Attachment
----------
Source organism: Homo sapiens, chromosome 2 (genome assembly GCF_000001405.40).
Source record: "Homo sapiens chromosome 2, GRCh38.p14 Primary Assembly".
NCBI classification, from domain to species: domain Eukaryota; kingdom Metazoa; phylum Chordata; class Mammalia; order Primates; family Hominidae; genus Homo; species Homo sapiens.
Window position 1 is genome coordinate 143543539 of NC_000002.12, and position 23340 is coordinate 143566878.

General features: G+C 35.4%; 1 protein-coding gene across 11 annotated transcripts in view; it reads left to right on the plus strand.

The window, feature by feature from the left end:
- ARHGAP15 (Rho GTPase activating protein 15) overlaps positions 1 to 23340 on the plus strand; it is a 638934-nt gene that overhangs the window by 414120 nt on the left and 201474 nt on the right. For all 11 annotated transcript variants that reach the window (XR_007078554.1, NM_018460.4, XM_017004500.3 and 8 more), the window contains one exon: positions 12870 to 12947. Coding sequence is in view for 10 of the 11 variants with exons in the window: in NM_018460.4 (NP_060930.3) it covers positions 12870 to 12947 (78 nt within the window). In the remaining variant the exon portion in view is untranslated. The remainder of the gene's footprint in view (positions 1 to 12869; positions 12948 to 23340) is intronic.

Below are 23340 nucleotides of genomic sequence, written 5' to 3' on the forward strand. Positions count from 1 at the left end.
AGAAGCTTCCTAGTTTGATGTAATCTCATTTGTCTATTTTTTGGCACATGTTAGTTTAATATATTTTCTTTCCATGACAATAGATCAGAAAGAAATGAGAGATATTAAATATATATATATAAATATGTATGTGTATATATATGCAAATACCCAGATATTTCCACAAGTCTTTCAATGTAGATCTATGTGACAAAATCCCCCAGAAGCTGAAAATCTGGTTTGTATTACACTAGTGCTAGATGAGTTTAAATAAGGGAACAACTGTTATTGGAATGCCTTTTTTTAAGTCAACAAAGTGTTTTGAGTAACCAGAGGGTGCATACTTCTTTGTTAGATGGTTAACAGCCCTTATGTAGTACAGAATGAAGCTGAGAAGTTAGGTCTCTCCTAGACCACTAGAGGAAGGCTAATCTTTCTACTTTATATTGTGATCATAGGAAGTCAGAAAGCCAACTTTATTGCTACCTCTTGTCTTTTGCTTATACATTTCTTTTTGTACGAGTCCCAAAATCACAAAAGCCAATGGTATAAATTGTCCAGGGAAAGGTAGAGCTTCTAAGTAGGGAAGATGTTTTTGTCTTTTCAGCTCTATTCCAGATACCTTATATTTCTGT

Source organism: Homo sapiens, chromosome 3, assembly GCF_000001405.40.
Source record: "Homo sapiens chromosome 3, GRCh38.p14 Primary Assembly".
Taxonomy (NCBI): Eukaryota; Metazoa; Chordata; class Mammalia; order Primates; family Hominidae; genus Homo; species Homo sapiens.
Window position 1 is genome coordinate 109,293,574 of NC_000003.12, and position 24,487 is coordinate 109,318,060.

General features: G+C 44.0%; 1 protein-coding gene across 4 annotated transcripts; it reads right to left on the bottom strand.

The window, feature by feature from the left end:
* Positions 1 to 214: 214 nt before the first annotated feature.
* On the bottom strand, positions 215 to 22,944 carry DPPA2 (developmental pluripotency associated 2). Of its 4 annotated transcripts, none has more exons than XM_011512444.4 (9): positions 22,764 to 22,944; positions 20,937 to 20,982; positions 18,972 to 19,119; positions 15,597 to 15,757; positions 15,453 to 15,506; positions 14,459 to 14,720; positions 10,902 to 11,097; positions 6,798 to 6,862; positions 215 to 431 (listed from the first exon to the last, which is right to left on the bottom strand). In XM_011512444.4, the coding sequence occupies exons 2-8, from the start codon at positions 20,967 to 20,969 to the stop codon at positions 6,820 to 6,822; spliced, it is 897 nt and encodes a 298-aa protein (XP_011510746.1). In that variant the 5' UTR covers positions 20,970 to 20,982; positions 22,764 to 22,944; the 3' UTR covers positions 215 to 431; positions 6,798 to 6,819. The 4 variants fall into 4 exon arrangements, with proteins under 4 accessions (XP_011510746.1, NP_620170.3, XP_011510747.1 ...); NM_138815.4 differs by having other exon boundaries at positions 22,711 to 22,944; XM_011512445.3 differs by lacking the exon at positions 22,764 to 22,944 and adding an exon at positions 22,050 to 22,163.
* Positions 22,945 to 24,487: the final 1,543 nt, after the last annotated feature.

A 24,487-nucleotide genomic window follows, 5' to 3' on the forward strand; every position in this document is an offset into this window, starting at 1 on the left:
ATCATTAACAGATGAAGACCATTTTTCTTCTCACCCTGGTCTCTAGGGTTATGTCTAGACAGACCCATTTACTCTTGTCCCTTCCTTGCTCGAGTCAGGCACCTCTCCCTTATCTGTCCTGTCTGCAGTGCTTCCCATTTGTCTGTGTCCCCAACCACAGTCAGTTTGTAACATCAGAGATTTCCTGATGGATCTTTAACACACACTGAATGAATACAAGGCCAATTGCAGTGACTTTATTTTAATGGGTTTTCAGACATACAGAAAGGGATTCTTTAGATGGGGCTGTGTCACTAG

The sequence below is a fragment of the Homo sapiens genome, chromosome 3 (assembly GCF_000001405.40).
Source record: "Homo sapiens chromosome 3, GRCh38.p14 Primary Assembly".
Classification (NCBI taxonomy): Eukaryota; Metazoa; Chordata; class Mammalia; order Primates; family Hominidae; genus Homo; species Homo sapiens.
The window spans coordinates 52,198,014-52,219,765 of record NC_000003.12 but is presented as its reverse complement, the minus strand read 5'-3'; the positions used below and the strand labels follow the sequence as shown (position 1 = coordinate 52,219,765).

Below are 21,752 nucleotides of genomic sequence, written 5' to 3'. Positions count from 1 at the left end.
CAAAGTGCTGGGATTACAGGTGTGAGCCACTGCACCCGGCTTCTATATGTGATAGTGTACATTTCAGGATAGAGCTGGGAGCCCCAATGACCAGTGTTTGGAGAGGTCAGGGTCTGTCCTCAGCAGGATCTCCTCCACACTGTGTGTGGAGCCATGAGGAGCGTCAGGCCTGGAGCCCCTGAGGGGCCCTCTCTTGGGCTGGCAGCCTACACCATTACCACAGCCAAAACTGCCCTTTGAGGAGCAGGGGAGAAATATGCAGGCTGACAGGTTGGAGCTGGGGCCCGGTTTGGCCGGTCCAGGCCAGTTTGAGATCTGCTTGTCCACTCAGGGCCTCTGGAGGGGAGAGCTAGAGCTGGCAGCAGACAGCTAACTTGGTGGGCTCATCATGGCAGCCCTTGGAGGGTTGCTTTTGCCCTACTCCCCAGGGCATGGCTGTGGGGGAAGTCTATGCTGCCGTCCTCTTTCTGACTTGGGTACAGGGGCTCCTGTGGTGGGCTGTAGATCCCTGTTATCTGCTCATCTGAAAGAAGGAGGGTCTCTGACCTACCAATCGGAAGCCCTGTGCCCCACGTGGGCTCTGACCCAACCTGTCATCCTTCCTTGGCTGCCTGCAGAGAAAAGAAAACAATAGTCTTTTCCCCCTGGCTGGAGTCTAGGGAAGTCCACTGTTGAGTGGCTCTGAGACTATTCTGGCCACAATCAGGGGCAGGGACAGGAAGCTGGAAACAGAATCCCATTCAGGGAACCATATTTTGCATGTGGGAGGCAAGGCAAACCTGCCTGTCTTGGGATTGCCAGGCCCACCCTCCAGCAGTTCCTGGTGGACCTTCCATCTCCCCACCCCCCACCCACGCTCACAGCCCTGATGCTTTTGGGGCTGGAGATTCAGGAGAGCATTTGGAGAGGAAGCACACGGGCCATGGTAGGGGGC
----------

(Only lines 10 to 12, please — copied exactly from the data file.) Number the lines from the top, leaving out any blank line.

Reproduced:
Source organism: Homo sapiens, chromosome 3, assembly GCF_000001405.40.
Source record: "Homo sapiens chromosome 3, GRCh38.p14 Primary Assembly".
Taxonomy (NCBI): Eukaryota; Metazoa; Chordata; class Mammalia; order Primates; family Hominidae; genus Homo; species Homo sapiens.